Quentin Tarantino‘s highly anticipated “Once Upon a Time in Hollywood,” starring Leonardo DiCaprio and Brad Pitt, debuted to raves at the Cannes Film Festival on Tuesday, which is not really that shocking. What might have been less expected, though, were all the notices — stellar ones, to be clear — for Pitt as a lead. So now the question is: Could this film try to and actually get two Best Actor Oscar nominations, ending a 35-year dry spell?
All this time we’ve been operating on the assumption that DiCaprio was the “obvious” lead of the film, which covers three days in Los Angeles in 1969, the last of which is the night of the Manson Family murders. DiCaprio, who is first-billed, plays Rick Dalton — excuse us, Rick F—in’ Dalton — a TV star struggling to break into films in a changing Hollywood, while Pitt plays his stunt double and BFF Cliff Booth.
You can see why one would think Pitt would have more of a supporting role, nevermind the fact that studios and awards strategists these days don’t like having two-hander leads of the same gender compete in the same category, hence the rampant category fraud (see: Cate Blanchett and Rooney Mara in “Carol”; “The Favourite” was a slightly different situation with three leads).
Interestingly enough, the project isnt the first time 55-year-old Pitt and 44-year-old DiCaprio have appeared together on-screen. They were both in a 2015 short film directed by Martin Scorsese called The Audition, playing fictionalized versions of themselves.
SEE ‘Once Upon a Time in Hollywood’ premieres at Cannes and the critical consensus is primo Tarantino!
Tate was murdered in 1969 by Charles Manson’s acolytes, and so the tension in the film comes from our awareness that, in some way or other, Tarantino is eventually going to address that horrific tragedy. But before he gets there, Once Upon a Time in… Hollywood is essentially a goofy, good-natured hang-out comedy, peppered with in-jokes and buoyed by the self-parodying buddy-buddy chemistry of its two male stars. It ambles between three leisurely stories, two of them so insubstantial that they barely qualify as stories at all. In one yarn, Rick struggles to shoot a sequence as yet another Wild West villain, having had too many cocktails the night before. In another, Sharon spots a cinema which is playing her latest film – The Wrecking Crew with Dean Martin – so she goes in and watches it. And in the third, Cliff picks up a seductive teenage hitchhiker (Margaret Qualley), little knowing that she (along with women played by Dakota Fanning, Lena Dunham and others) lives in Charles Manson’s commune, on the very ranch where he and Rick used to shoot their series.
Cannes 2019 review: Once Upon a Time in… Hollywood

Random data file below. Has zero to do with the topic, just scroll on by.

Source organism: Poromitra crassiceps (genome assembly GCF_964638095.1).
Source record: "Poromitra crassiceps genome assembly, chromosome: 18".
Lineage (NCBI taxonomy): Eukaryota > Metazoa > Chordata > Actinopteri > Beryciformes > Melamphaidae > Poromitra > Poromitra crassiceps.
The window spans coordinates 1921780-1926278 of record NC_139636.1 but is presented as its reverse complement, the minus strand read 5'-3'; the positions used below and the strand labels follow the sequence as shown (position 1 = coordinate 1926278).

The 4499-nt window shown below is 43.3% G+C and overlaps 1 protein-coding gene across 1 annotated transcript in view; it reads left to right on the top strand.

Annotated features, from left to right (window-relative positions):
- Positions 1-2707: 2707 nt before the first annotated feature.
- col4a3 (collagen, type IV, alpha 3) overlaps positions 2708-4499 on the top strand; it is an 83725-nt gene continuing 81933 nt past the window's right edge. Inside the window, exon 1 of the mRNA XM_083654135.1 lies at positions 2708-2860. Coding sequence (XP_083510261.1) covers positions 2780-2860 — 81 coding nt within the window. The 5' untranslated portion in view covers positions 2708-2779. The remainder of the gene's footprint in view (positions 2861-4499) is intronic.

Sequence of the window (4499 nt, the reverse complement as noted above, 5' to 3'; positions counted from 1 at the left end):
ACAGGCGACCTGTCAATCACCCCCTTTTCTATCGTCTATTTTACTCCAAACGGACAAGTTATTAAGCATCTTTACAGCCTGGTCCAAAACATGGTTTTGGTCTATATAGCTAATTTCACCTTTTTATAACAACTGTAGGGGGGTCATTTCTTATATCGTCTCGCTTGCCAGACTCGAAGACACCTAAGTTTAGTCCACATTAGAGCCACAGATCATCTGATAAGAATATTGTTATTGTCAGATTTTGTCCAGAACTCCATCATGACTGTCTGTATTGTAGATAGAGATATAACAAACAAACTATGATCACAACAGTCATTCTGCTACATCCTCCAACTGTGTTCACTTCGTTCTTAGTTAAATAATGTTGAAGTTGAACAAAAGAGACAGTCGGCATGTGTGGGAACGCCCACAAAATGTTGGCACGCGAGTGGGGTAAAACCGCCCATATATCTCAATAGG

But all the reactions from Cannes have indisputably characterized Pitt as a co-lead in what is very much a two-hander. This sounds like a “Thelma & Louise” sitch, not just because Pitt was in that too.
They are absolutely co-leads but given how these things have gone lately, I could see them dropping Pitt down into supporting
You can start the debate on lead vs. supporting actor Pitt, but I think both are lead. Pitt gives the more subtle perf that sticks with you, but DiCaprio shows more range. Likely DiCaprio, but this is gonna be a Pitt perf people are going to remember for years (2) #Cannes2019
Justin Chang of the “Los Angeles Times” also wrote, “The second-billed Pitt may be playing the lower man on the industry totem pole, but this is very much his movie.”
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Now, this doesn’t mean Sony and the film’s campaigners won’t try to fraud Pitt into supporting so he and DiCaprio won’t have to go up against each other, but honestly, we hope they don’t. Films can have multiple leads of the same gender, and it’s high time for the double lead actor nomination drought to end. And if there’s one film and one set of actors that could do it, it’s this one. You’ve got two of the biggest movie stars in the world in a Quentin Tarantino film. The double lead actor bids could totally happen here. If not now, when? And there is nothing to lose. Both of them already have Oscars, though Pitt’s is for producing Best Picture champ “12 Years a Slave” (2013), so this could be his chance to get one for acting. Plus, DiCaprio just won his for “The Revenant” (2015), and while it’s not unheard of, odds are against him to win a second acting statuette so soon.
The last film to score two nominations in Best Actor was “Amadeus” (1984), when F. Murray Abraham beat Tom Hulce. There have been 12 films to get multiple Best Actor bids, the first of which, “Mutiny on the Bounty” (1936), nabbed three for Clark Gable, Charles Laughton and Franchot Tone.
Michael Madsen And Tim Roth Were Both Cut Completely From Once Upon A Time In Hollywood
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